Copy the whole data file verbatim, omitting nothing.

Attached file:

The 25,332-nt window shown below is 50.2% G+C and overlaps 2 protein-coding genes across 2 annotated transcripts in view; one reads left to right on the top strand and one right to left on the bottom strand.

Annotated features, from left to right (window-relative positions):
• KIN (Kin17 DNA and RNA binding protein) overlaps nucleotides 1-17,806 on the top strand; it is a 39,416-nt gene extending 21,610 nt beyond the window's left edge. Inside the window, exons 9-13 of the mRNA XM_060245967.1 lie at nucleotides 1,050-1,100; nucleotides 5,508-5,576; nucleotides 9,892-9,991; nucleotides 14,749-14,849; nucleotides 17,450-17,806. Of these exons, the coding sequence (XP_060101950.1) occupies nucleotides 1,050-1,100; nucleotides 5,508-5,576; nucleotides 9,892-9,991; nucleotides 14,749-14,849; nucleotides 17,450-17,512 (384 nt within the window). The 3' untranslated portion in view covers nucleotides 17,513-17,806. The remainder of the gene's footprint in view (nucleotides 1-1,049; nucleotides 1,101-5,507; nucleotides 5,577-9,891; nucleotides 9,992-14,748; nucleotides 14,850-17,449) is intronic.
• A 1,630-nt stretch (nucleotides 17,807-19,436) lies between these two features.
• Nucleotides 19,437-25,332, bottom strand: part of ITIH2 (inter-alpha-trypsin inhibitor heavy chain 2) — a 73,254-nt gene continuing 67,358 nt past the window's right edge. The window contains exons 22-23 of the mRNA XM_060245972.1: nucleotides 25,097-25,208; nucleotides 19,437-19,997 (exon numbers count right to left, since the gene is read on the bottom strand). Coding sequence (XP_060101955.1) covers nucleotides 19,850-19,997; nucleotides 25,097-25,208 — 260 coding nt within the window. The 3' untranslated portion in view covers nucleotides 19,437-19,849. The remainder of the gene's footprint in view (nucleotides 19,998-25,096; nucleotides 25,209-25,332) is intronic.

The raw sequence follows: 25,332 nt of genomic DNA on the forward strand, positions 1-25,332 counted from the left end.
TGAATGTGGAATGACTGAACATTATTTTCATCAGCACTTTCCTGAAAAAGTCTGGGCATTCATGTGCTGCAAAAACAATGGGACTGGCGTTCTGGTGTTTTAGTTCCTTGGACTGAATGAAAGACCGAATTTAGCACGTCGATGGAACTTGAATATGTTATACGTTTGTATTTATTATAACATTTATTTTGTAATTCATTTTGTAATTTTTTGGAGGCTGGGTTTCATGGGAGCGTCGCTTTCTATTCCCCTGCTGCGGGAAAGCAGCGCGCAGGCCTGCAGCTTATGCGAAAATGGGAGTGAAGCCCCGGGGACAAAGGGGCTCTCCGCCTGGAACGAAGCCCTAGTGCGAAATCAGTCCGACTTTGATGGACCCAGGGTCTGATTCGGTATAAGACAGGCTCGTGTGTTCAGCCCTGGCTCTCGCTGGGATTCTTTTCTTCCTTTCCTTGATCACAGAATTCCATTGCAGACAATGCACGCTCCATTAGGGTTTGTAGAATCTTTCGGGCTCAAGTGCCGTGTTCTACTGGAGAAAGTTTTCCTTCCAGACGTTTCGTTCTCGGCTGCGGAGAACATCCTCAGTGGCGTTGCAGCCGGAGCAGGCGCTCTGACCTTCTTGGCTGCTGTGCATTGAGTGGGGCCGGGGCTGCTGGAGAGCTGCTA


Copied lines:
The 25,332-nt window shown below is 50.2% G+C and overlaps 2 protein-coding genes across 2 annotated transcripts in view; one reads left to right on the top strand and one right to left on the bottom strand.

Annotated features, from left to right (window-relative positions):
• KIN (Kin17 DNA and RNA binding protein) overlaps nucleotides 1-17,806 on the top strand; it is a 39,416-nt gene extending 21,610 nt beyond the window's left edge. Inside the window, exons 9-13 of the mRNA XM_060245967.1 lie at nucleotides 1,050-1,100; nucleotides 5,508-5,576; nucleotides 9,892-9,991; nucleotides 14,749-14,849; nucleotides 17,450-17,806. Of these exons, the coding sequence (XP_060101950.1) occupies nucleotides 1,050-1,100; nucleotides 5,508-5,576; nucleotides 9,892-9,991; nucleotides 14,749-14,849; nucleotides 17,450-17,512 (384 nt within the window). The 3' untranslated portion in view covers nucleotides 17,513-17,806. The remainder of the gene's footprint in view (nucleotides 1-1,049; nucleotides 1,101-5,507; nucleotides 5,577-9,891; nucleotides 9,992-14,748; nucleotides 14,850-17,449) is intronic.
• A 1,630-nt stretch (nucleotides 17,807-19,436) lies between these two features.
• Nucleotides 19,437-25,332, bottom strand: part of ITIH2 (inter-alpha-trypsin inhibitor heavy chain 2) — a 73,254-nt gene continuing 67,358 nt past the window's right edge. The window contains exons 22-23 of the mRNA XM_060245972.1: nucleotides 25,097-25,208; nucleotides 19,437-19,997 (exon numbers count right to left, since the gene is read on the bottom strand). Coding sequence (XP_060101955.1) covers nucleotides 19,850-19,997; nucleotides 25,097-25,208 — 260 coding nt within the window. The 3' untranslated portion in view covers nucleotides 19,437-19,849. The remainder of the gene's footprint in view (nucleotides 19,998-25,096; nucleotides 25,209-25,332) is intronic.

The raw sequence follows: 25,332 nt of genomic DNA on the forward strand, positions 1-25,332 counted from the left end.
TGAATGTGGAATGACTGAACATTATTTTCATCAGCACTTTCCTGAAAAAGTCTGGGCATTCATGTGCTGCAAAAACAATGGGACTGGCGTTCTGGTGTTTTAGTTCCTTGGACTGAATGAAAGACCGAATTTAGCACGTCGATGGAACTTGAATATGTTATACGTTTGTATTTATTATAACATTTATTTTGTAATTCATTTTGTAATTTTTTGGAGGCTGGGTTTCATGGGAGCGTCGCTTTCTATTCCCCTGCTGCGGGAAAGCAGCGCGCAGGCCTGCAGCTTATGCGAAAATGGGAGTGAAGCCCCGGGGACAAAGGGGCTCTCCGCCTGGAACGAAGCCCTAGTGCGAAATCAGTCCGACTTTGATGGACCCAGGGTCTGATTCGGTATAAGACAGGCTCGTGTGTTCAGCCCTGGCTCTCGCTGGGATTCTTTTCTTCCTTTCCTTGATCACAGAATTCCATTGCAGACAATGCACGCTCCATTAGGGTTTGTAGAATCTTTCGGGCTCAAGTGCCGTGTTCTACTGGAGAAAGTTTTCCTTCCAGACGTTTCGTTCTCGGCTGCGGAGAACATCCTCAGTGGCGTTGCAGCCGGAGCAGGCGCTCTGACCTTCTTGGCTGCTGTGCATTGAGTGGGGCCGGGGCTGCTGGAGAGCTGCTA